What is scientometrics and what is meant by the title of your book The Half-Life of Facts?
Arbesman: Scientometrics is the quantitative measurement and study of science. Or, more generally, it's the science of science, which ranges from understanding how the number of journals grows, to how scientific collaboration works, to even how scientists receive grants. It is part of the larger body of research devoted to understanding more broadly how knowledge grows, changes, and gets overturned over time.
While many of us know that knowledge changes (such as what is currently considered nutritious, for example) and that any individual fact might seem to shift with a certain degree of randomness, the change in what we know overall obeys mathematical regularities. A powerful analogy is to radioactivity. While we can't predict when a specific atom is going to decay, when we have lots of atoms together -- such as in a chunk of uranium -- suddenly we go from the unpredictable to the systematic and the regular. And we can even encapsulate this decay in a single number: the half-life of the radioactive material.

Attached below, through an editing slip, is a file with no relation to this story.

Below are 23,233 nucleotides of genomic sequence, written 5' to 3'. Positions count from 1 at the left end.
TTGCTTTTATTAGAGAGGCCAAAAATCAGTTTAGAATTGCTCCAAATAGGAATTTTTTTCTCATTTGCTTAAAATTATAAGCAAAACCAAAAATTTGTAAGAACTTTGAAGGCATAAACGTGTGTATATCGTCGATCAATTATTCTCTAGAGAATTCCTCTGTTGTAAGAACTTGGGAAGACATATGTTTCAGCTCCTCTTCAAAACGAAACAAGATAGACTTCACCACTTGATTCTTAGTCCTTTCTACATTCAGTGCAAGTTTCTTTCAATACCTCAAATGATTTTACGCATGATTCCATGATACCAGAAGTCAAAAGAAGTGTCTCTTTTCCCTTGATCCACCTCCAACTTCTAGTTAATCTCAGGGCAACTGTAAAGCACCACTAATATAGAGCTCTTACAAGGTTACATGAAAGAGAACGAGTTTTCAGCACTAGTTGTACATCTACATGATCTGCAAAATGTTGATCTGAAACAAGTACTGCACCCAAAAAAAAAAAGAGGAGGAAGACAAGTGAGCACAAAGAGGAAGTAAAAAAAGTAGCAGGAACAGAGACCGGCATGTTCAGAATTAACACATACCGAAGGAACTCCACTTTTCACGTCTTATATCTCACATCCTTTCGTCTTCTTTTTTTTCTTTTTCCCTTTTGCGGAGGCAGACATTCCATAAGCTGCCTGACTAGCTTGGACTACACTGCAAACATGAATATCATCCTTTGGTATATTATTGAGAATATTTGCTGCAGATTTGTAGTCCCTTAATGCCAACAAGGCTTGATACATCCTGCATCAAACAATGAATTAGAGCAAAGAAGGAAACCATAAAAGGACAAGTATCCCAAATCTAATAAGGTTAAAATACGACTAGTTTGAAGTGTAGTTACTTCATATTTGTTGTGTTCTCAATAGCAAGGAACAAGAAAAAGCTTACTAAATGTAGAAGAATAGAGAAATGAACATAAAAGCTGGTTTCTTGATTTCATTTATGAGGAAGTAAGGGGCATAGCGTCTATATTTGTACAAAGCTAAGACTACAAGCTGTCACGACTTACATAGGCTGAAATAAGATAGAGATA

The same kind of thing occurs with knowledge: Even if we can't predict which new discovery is going to occur or which fact is going to be overturned, facts are far from random in the aggregate. Instead, there is an order and a regularity to how knowledge changes over time. And this awareness and understanding is what the "The Half-Life of Facts" is meant to convey.
It seems that in thinking about knowledge and its evolution, we can create a sort of taxonomy of different kinds of factual changes. Sometimes information we have is plain disproved by science, sometimes it is filled out so that we understand how it works better, and sometimes it is refined in such a way that it gains nuance, more accurately describing the world around us. Are the *kinds* of factual changes that we see changing as science advances? Does this vary across scientific fields?
Arbesman: The path of science is one of getting ever closer to the truth. So in general, as knowledge changes, and even becomes overturned, we are approaching a better understanding of the world around us. And I think this cuts across scientific disciplines. Isaac Asimov made this point eloquently:
When people thought the earth was flat, they were wrong. When people thought the earth was spherical, they were wrong. But if you think that thinking the earth is spherical is just as wrong as thinking the earth is flat, then your view is wronger than both of them put together.
In fact, the correct view of the world is a type of geometric object known as an oblate spheroid. That being said, a perfect sphere is a decent approximation, and a flat Earth is not as good (though fine for very small distances). Even though these theories might give us a totally different mental picture, it turns out we can quantify the amount of error for each successive view of the world, and place them on a continuum. And I think this is a way to unify knowledge change, rather than distinguish the types. Overall we are improving our ability to measure and understand our surroundings.